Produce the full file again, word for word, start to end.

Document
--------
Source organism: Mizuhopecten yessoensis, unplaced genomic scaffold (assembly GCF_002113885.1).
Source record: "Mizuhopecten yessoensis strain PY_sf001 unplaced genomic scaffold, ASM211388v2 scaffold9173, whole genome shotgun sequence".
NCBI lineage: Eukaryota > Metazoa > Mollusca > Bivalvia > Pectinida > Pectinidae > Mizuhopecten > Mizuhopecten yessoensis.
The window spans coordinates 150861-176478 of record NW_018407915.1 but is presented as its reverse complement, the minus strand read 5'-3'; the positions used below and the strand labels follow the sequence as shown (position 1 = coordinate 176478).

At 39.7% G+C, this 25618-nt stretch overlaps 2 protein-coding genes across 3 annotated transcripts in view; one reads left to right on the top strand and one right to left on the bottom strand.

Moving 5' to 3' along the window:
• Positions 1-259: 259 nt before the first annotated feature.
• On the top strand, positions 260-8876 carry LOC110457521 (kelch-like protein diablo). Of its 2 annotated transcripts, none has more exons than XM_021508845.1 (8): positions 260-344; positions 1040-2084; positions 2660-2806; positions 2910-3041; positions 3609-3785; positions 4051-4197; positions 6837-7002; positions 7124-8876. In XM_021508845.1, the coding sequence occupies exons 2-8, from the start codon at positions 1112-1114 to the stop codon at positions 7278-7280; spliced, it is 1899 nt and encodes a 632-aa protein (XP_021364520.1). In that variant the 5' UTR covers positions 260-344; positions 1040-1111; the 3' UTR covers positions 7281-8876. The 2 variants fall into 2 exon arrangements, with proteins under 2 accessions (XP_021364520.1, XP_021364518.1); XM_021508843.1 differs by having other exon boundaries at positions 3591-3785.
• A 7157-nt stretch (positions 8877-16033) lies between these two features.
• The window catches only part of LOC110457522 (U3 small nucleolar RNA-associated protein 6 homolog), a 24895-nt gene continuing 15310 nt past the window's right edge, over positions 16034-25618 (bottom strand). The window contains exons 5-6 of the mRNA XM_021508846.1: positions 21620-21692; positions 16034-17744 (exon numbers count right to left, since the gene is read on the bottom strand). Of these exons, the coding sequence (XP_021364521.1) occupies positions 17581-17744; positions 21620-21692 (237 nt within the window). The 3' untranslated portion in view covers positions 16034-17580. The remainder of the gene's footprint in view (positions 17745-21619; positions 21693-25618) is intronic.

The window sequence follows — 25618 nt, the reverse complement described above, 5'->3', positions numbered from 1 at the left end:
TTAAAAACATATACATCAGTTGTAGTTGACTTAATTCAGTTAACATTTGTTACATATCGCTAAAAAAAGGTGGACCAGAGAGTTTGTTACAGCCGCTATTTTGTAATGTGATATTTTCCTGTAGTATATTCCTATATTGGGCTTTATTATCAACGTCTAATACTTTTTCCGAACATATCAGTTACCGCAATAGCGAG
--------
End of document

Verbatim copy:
Source organism: Mizuhopecten yessoensis, unplaced genomic scaffold (assembly GCF_002113885.1).
Source record: "Mizuhopecten yessoensis strain PY_sf001 unplaced genomic scaffold, ASM211388v2 scaffold9173, whole genome shotgun sequence".
NCBI lineage: Eukaryota > Metazoa > Mollusca > Bivalvia > Pectinida > Pectinidae > Mizuhopecten > Mizuhopecten yessoensis.
The window spans coordinates 150861-176478 of record NW_018407915.1 but is presented as its reverse complement, the minus strand read 5'-3'; the positions used below and the strand labels follow the sequence as shown (position 1 = coordinate 176478).

At 39.7% G+C, this 25618-nt stretch overlaps 2 protein-coding genes across 3 annotated transcripts in view; one reads left to right on the top strand and one right to left on the bottom strand.

Moving 5' to 3' along the window:
• Positions 1-259: 259 nt before the first annotated feature.
• On the top strand, positions 260-8876 carry LOC110457521 (kelch-like protein diablo). Of its 2 annotated transcripts, none has more exons than XM_021508845.1 (8): positions 260-344; positions 1040-2084; positions 2660-2806; positions 2910-3041; positions 3609-3785; positions 4051-4197; positions 6837-7002; positions 7124-8876. In XM_021508845.1, the coding sequence occupies exons 2-8, from the start codon at positions 1112-1114 to the stop codon at positions 7278-7280; spliced, it is 1899 nt and encodes a 632-aa protein (XP_021364520.1). In that variant the 5' UTR covers positions 260-344; positions 1040-1111; the 3' UTR covers positions 7281-8876. The 2 variants fall into 2 exon arrangements, with proteins under 2 accessions (XP_021364520.1, XP_021364518.1); XM_021508843.1 differs by having other exon boundaries at positions 3591-3785.
• A 7157-nt stretch (positions 8877-16033) lies between these two features.
• The window catches only part of LOC110457522 (U3 small nucleolar RNA-associated protein 6 homolog), a 24895-nt gene continuing 15310 nt past the window's right edge, over positions 16034-25618 (bottom strand). The window contains exons 5-6 of the mRNA XM_021508846.1: positions 21620-21692; positions 16034-17744 (exon numbers count right to left, since the gene is read on the bottom strand). Of these exons, the coding sequence (XP_021364521.1) occupies positions 17581-17744; positions 21620-21692 (237 nt within the window). The 3' untranslated portion in view covers positions 16034-17580. The remainder of the gene's footprint in view (positions 17745-21619; positions 21693-25618) is intronic.

The window sequence follows — 25618 nt, the reverse complement described above, 5'->3', positions numbered from 1 at the left end:
TTAAAAACATATACATCAGTTGTAGTTGACTTAATTCAGTTAACATTTGTTACATATCGCTAAAAAAAGGTGGACCAGAGAGTTTGTTACAGCCGCTATTTTGTAATGTGATATTTTCCTGTAGTATATTCCTATATTGGGCTTTATTATCAACGTCTAATACTTTTTCCGAACATATCAGTTACCGCAATAGCGAG